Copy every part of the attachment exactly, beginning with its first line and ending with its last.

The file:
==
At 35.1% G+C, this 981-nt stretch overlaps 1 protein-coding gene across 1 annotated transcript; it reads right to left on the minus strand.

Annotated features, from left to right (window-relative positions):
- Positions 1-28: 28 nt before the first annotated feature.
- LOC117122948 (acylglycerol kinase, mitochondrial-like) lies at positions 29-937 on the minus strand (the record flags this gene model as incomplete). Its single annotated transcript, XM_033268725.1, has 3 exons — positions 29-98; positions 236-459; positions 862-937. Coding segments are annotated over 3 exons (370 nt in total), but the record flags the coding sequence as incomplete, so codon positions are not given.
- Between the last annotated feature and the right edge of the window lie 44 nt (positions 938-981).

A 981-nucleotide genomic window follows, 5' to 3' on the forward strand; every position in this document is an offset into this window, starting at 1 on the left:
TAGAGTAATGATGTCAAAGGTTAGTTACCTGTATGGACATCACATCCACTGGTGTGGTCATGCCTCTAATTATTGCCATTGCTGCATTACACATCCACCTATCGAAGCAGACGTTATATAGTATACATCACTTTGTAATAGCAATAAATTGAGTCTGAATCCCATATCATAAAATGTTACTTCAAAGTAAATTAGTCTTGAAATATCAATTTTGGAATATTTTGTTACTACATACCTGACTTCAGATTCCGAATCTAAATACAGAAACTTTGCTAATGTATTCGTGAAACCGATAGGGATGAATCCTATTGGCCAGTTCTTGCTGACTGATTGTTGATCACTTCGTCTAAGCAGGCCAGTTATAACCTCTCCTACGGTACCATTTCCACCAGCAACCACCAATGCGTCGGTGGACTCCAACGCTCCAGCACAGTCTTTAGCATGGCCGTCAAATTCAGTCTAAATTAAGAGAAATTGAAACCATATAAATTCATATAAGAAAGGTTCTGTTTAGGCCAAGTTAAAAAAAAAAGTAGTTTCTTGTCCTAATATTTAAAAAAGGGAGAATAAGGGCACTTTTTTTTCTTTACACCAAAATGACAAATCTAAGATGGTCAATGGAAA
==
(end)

At 35.1% G+C, this 981-nt stretch overlaps 1 protein-coding gene across 1 annotated transcript; it reads right to left on the minus strand.

Annotated features, from left to right (window-relative positions):
- Positions 1-28: 28 nt before the first annotated feature.
- LOC117122948 (acylglycerol kinase, mitochondrial-like) lies at positions 29-937 on the minus strand (the record flags this gene model as incomplete). Its single annotated transcript, XM_033268725.1, has 3 exons — positions 29-98; positions 236-459; positions 862-937. Coding segments are annotated over 3 exons (370 nt in total), but the record flags the coding sequence as incomplete, so codon positions are not given.
- Between the last annotated feature and the right edge of the window lie 44 nt (positions 938-981).

A 981-nucleotide genomic window follows, 5' to 3' on the forward strand; every position in this document is an offset into this window, starting at 1 on the left:
TAGAGTAATGATGTCAAAGGTTAGTTACCTGTATGGACATCACATCCACTGGTGTGGTCATGCCTCTAATTATTGCCATTGCTGCATTACACATCCACCTATCGAAGCAGACGTTATATAGTATACATCACTTTGTAATAGCAATAAATTGAGTCTGAATCCCATATCATAAAATGTTACTTCAAAGTAAATTAGTCTTGAAATATCAATTTTGGAATATTTTGTTACTACATACCTGACTTCAGATTCCGAATCTAAATACAGAAACTTTGCTAATGTATTCGTGAAACCGATAGGGATGAATCCTATTGGCCAGTTCTTGCTGACTGATTGTTGATCACTTCGTCTAAGCAGGCCAGTTATAACCTCTCCTACGGTACCATTTCCACCAGCAACCACCAATGCGTCGGTGGACTCCAACGCTCCAGCACAGTCTTTAGCATGGCCGTCAAATTCAGTCTAAATTAAGAGAAATTGAAACCATATAAATTCATATAAGAAAGGTTCTGTTTAGGCCAAGTTAAAAAAAAAAGTAGTTTCTTGTCCTAATATTTAAAAAAGGGAGAATAAGGGCACTTTTTTTTCTTTACACCAAAATGACAAATCTAAGATGGTCAATGGAAA